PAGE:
Exploring the Soundtrack of Philippine History
Today is the 123rd commemoration of the Philippines’ independence from Spain.
I just finished Manuel L. Quezon III’s inaugural podcast episode of The Explainer, reviving his old show that presented current events contextualized by history, which aired on the the ANC Channel from 2016–2018. The podcast was aptly timed to launch today, and the first episode allows us to remember independence day through a unique musical narrative; a deep dive into the patriotic soundtrack of the our country’s history.
I won’t spoil it for you but one of the highlights for me was the musical forensic case made by MLQIII on how Lupang Hinirang, our national anthem, was inspired (liberally) by sections of Spain’s own national anthem, the Marcha Real; the Grand March from Guissepe Verdi’s opera Aida (which incidentally is the dependable go-to for graduation marches in the Philippines); and La Marseillaise, the national anthem of France.
Other bits of TIL nuggets include renowned revolutionary composer and general, Julio Nakpil falling in love and marrying Andres Bonifacio’s widow, Gregoria de Jesús; and how American colonial racism towards filipinos was immortalized in song and on film by no less than the actor John Wayne.
Meanwhile, the episode inspired me to look up Veteranos de la Revolución (subtitled Marcha Patriotica), a compostion my great-grandfather, Daniel M. Fajardo; dedicated to the revolutionary leader, and eventual first president; Gen. Emilio Aguinaldo. In another independence day post two years ago, I wrote about my great-grandfather’s own revolutionary exploits; translating from his own account that my family had discovered.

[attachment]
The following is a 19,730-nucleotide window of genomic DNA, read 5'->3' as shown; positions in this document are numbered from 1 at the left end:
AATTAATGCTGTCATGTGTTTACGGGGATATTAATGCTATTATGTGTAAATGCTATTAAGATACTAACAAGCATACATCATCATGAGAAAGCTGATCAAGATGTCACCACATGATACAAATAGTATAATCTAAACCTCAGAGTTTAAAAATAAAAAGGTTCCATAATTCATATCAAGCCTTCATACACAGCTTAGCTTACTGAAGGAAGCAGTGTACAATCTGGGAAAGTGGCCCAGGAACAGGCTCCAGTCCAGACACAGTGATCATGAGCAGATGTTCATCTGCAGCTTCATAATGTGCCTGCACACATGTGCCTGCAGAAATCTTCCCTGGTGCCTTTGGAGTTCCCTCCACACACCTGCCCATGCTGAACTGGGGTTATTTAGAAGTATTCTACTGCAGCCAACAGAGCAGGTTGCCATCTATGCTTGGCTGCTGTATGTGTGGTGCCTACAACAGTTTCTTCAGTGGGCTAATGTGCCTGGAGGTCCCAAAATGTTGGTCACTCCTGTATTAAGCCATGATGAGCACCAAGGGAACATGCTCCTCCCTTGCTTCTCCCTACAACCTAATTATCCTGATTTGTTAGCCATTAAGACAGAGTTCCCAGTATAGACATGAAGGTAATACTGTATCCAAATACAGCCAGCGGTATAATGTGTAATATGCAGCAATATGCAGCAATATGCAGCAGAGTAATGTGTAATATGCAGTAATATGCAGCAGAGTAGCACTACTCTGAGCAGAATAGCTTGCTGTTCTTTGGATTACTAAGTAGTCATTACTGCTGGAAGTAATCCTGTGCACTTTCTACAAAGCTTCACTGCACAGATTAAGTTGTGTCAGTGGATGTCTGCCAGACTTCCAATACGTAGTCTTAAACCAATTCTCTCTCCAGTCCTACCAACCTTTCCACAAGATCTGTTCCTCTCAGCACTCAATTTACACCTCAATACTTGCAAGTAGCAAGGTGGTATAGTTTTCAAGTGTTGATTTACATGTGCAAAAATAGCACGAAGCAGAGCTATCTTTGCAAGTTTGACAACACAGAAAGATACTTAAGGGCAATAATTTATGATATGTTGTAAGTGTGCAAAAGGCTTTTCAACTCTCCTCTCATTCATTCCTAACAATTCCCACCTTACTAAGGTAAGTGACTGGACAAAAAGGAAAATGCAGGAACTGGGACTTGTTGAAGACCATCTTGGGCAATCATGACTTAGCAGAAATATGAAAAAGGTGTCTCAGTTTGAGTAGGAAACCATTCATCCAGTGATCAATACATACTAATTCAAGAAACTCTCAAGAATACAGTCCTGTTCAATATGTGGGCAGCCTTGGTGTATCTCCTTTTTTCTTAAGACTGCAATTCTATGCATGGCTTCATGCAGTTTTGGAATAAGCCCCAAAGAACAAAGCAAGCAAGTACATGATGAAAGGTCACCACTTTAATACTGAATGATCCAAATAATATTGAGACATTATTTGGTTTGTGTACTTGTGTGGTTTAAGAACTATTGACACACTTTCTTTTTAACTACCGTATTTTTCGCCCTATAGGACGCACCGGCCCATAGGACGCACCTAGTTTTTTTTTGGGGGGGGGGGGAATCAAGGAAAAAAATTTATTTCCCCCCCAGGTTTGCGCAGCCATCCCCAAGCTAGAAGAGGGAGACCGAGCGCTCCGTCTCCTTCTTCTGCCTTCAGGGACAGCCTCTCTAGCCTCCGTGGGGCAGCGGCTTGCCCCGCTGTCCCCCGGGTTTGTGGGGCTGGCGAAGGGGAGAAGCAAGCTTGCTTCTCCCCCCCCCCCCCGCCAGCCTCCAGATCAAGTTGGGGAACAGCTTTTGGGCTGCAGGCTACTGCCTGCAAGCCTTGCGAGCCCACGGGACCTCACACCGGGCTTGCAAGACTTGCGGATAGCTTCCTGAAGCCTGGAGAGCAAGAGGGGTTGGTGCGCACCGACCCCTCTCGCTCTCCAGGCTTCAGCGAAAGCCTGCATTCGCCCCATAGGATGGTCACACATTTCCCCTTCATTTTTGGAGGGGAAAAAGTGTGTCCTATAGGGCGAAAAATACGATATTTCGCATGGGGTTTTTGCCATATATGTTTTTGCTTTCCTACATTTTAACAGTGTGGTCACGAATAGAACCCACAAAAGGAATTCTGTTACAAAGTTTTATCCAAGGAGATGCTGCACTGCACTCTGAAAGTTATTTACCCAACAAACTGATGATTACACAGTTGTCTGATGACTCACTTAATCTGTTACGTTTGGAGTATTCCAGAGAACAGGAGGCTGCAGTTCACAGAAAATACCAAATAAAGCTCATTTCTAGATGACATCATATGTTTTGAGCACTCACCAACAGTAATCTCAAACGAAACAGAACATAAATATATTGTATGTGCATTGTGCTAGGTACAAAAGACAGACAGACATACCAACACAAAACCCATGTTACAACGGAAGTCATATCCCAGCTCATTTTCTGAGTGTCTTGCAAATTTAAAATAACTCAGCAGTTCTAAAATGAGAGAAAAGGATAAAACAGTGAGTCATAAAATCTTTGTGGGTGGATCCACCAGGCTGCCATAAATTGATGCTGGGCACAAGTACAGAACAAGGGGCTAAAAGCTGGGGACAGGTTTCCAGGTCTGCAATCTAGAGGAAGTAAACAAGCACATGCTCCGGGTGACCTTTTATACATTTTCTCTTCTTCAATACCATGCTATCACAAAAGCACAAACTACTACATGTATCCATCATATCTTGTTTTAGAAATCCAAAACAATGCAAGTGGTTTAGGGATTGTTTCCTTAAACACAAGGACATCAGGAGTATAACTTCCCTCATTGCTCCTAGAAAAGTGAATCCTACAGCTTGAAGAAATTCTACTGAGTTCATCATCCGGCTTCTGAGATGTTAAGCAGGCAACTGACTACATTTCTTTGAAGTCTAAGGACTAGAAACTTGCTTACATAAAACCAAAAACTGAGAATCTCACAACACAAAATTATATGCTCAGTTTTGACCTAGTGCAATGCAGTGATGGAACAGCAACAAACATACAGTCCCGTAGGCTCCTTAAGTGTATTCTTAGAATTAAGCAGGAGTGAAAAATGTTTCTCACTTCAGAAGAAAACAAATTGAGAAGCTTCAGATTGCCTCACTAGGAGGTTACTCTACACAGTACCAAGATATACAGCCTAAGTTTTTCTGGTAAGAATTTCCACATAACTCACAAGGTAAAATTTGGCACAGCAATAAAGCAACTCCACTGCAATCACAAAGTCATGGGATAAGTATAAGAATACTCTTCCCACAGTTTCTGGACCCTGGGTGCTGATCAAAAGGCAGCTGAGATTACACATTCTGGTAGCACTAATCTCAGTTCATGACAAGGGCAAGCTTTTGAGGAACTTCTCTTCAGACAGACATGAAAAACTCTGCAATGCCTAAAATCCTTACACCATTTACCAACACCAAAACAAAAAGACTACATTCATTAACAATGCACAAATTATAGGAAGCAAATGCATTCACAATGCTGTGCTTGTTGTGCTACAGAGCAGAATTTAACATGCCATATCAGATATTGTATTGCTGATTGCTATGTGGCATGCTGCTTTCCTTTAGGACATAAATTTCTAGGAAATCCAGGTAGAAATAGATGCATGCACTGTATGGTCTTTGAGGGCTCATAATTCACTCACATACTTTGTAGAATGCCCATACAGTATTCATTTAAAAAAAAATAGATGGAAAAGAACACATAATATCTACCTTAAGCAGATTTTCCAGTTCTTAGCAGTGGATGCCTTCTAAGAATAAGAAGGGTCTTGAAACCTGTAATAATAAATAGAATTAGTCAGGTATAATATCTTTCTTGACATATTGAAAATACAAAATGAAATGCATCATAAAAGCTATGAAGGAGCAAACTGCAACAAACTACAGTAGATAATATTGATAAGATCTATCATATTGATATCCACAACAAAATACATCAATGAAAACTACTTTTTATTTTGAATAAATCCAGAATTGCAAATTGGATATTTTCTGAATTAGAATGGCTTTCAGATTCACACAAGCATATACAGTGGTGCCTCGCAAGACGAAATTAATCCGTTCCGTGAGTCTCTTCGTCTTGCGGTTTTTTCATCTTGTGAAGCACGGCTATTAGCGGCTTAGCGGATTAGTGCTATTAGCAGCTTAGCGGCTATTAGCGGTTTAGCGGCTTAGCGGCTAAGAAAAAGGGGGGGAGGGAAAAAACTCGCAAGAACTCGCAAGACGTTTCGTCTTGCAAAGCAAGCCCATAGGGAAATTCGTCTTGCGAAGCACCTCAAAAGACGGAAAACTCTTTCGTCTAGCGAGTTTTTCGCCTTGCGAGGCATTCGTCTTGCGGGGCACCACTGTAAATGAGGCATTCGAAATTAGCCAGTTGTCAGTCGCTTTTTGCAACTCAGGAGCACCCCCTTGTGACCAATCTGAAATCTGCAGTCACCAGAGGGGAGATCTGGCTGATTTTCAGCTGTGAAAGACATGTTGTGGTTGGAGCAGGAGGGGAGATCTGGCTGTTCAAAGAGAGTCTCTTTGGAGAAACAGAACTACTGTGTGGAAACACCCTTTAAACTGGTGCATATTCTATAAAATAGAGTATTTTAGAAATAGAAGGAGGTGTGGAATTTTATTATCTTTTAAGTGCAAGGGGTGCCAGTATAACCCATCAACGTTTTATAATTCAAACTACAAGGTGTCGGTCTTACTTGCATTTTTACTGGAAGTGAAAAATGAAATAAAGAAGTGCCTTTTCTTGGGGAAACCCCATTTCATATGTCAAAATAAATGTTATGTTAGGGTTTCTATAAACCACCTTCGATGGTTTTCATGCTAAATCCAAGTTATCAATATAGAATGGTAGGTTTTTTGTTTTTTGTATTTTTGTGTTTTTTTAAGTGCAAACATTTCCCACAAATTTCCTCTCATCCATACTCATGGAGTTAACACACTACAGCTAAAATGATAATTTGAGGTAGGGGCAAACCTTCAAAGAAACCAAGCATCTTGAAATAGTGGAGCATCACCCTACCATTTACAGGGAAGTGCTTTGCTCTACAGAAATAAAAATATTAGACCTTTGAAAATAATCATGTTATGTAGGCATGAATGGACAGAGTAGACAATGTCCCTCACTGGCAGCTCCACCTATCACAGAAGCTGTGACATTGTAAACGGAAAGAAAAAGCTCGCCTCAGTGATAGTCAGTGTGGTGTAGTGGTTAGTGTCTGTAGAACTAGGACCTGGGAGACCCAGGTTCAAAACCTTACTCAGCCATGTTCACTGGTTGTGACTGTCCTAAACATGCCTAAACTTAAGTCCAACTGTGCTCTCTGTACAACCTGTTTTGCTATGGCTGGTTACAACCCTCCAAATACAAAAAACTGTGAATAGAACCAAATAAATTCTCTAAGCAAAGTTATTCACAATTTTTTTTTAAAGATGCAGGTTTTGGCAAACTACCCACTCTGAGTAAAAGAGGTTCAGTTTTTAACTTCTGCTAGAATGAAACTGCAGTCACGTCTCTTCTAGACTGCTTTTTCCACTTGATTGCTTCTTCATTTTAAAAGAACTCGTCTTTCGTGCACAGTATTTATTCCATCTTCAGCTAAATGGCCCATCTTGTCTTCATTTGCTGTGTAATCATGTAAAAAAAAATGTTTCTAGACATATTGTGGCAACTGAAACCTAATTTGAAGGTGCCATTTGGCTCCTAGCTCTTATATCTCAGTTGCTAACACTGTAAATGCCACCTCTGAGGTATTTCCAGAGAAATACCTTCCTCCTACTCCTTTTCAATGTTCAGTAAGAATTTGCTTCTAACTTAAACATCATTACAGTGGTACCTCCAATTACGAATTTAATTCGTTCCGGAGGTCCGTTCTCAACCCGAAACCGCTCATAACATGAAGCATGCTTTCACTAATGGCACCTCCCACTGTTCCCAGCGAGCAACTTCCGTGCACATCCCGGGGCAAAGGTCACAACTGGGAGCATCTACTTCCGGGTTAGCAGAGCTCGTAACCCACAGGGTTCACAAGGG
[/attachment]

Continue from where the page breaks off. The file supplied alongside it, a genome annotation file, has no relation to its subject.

READ: Daniel M. Fajardo, a Revolutionary in the Family
After the revolution, Fajardo eventually became a pioneer member of the famed Philippine Constabulary Band under Walter Howard Loving; becoming its Assistant Band Conductor from 1933–1939, and arranging Loving’s composition, Marcha de los Collectivistas; dedicated to Pres. Manuel L. Quezon in 1937.
I did find a good quality recording performed by the UP Symphonic Band which I am sharing below. I also found a scan of the original sheet music. The march was included in a 3-CD compilation called Saysay Himig: An Anthology of Transcultural Filipino Music (1880–1941); released by the UP College of Music in 1998, to commemorate the centennial of our country’s indepenedence.
Daniel Fajardo — Veteranos de la Revolución — Veterans of the Revolution
Rodney Ambat conducting the University of the Philippines Symphonic Band
Like MLQIII says in the title of his podcast episode, Time is Music, and just like time, history can be created, recorded, and measured through the background symphonies that accompany the great people and events, to whom we owe our here and now.
Mabuhay! Maligayang Araw ng Kalayaan!
Listen to Manolo Quezon’s podcasts here, follow him on Twitter as @mlq3, and subscribe to his newsletter at https://www.getrevue.co/profile/mlq.3